No. of Recommendations: 2
I would think someone at your headquarters could, and if the numbers were good then we would see it in all their ads. Likewise if the recomended list did well over the long term then why haven't they created a "fund of funds" to get the outstanding performance?

We don't advertise the product. Advertisements cost money that would otherwise go to the client.

Every time Fidelity runs a national ad, consider just how much money it cost you from your portfolio (assuming you have fidelity) to watch that 30 seconds -- and that from a no load company *chuckle*.

In a managed portfolio of this nature, you basically have a fund of funds. The wrap account is your fund (strategy). The difference is, you can control, rather than the agent or fund managers, just how much of each fund you wish to have. You can take their recommendation or you can change it up a bit. Such is a good thing for a client to have such options.

How about something much easier. Of the 100+ funds that you currently have on your list, how many of them beat their appropriate index by your management fee of 1.15% over the last year after any other fees are also accounted for?

That I can do (this is actually YTD as of 1/31/06):
Note: While I post this info, I think it is very misleading as someone should never invest based on one year numbers. The only fee on the account is the management fee.

Funds compared to their equiv Index (typically Russell)
Large Cap Growth 6/6
Large Cap Core 4/7 (note, I don't use core funds unless there is no other option -- due to low allocation to that asset class)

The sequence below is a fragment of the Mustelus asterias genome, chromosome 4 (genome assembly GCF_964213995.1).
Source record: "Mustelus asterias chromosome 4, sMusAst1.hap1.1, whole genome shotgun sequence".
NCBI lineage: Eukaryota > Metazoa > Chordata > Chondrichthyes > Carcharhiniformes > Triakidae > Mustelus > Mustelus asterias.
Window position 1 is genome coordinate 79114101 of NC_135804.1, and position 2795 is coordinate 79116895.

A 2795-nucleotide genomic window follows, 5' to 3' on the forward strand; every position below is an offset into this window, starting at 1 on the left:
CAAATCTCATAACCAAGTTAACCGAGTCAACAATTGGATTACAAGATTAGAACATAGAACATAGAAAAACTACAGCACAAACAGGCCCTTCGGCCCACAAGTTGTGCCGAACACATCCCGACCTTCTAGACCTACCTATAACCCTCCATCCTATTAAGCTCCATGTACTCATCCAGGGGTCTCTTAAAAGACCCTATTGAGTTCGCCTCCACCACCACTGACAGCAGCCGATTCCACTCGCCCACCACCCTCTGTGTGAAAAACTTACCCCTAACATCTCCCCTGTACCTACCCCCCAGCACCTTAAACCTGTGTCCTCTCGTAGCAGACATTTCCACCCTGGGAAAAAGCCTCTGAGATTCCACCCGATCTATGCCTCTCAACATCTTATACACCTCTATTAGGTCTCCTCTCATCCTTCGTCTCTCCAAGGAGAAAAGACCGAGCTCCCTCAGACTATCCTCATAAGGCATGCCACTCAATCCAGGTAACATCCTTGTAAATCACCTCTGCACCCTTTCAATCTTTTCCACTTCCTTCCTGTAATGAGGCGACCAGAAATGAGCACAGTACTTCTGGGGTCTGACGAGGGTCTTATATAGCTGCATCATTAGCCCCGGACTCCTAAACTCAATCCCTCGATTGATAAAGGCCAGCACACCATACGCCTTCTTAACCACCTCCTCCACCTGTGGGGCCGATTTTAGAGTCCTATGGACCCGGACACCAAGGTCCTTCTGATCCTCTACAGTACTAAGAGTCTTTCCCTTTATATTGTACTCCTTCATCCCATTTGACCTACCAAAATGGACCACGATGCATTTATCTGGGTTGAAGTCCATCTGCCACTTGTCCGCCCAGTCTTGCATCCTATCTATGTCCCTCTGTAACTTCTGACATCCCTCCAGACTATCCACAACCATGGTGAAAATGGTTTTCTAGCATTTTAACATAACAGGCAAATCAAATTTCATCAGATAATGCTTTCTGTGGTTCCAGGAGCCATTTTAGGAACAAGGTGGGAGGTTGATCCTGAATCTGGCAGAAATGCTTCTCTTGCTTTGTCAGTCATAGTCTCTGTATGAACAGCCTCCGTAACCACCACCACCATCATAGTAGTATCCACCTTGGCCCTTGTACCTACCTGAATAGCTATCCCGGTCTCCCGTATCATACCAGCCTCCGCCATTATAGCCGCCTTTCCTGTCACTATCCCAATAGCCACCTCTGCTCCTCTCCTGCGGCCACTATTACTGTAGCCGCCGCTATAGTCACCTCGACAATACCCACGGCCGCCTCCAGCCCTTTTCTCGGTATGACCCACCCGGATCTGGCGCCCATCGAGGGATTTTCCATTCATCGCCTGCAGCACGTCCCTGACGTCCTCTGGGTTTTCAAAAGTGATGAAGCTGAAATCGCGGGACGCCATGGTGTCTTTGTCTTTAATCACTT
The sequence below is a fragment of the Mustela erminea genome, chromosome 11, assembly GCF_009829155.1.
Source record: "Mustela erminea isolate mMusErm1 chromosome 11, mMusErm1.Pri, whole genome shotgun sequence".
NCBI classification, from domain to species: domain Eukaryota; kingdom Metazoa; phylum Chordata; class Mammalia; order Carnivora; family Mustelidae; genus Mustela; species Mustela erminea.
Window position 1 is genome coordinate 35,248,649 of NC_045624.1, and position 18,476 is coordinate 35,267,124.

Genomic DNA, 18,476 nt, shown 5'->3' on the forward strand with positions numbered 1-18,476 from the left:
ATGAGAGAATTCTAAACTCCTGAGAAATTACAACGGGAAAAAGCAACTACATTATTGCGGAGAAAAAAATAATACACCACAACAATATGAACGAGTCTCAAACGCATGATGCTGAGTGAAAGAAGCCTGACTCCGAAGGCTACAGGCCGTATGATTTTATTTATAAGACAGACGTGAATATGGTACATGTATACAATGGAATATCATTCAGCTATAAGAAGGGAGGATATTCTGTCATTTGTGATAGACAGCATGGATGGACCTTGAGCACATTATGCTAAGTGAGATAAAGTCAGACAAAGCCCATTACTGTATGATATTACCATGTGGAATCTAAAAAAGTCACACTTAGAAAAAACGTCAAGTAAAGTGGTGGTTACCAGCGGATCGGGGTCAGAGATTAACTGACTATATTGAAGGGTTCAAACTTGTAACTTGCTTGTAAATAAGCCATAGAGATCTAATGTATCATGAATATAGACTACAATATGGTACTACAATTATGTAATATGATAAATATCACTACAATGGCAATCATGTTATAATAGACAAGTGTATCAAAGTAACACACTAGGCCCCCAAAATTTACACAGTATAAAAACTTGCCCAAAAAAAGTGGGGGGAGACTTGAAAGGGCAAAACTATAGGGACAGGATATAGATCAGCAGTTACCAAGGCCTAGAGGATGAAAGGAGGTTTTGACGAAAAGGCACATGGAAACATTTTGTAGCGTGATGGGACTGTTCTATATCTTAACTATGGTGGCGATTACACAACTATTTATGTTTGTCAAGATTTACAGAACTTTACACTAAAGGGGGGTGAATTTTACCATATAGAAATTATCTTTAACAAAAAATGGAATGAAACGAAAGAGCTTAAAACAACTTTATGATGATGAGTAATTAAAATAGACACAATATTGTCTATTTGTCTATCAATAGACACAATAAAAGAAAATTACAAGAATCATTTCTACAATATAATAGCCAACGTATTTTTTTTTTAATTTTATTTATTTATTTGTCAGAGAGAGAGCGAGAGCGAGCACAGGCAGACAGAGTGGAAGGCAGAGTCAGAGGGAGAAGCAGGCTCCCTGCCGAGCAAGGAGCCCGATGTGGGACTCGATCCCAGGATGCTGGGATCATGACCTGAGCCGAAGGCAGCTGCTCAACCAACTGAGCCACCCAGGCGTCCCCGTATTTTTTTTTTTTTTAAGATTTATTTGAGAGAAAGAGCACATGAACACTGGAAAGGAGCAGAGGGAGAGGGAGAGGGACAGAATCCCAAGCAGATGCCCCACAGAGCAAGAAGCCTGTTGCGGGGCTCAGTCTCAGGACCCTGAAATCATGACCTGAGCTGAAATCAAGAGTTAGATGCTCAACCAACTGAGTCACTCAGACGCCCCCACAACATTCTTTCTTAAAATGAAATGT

Large Cap Value 7/9
Mid Cap Growth 5/6
Mid Cap Core 2/4
Mid Cap Value 2/6
Small Cap Growth 3/5
Small Cap Core 3/6
Small Cap Value 3/6
REIT 2/5
International Eq 6/10
Emerging Mkt 3/4
High Yield 1/4 (and Ironically enough, it is a Fidelity fund)
Taxable Fixed 0/7 (not surprising on that one -- if all you do are bond funds, this account is not for you).
Muni 1/13 (same as above)
Market Neutral 0/2
There are a few more money market accounts as well that are used for a small percentage of cash (no more than 2% from every allocation I have seen).

To reinterate, this style of account is not for everyone. Most people that visit sites such as this and that have the time and the desire to do their own research, can likely do as well or better on their own. That being said, I just met with clients this morning that had money in a 401K from a previous job that had been sitting in a stable value fund for years (they got scared with 9/11 and such). They did not need or want income from the account but they were afraid of volatility. They wanted growth from the account but were not getting it at 3.68%. They are in their late 60's and early 70's and want to spend more time with their grandkids than they do worrying about their money. This type of account was right up their alley. No upfront cost, no backend cost, and someone to watch over their money so they don't have to.
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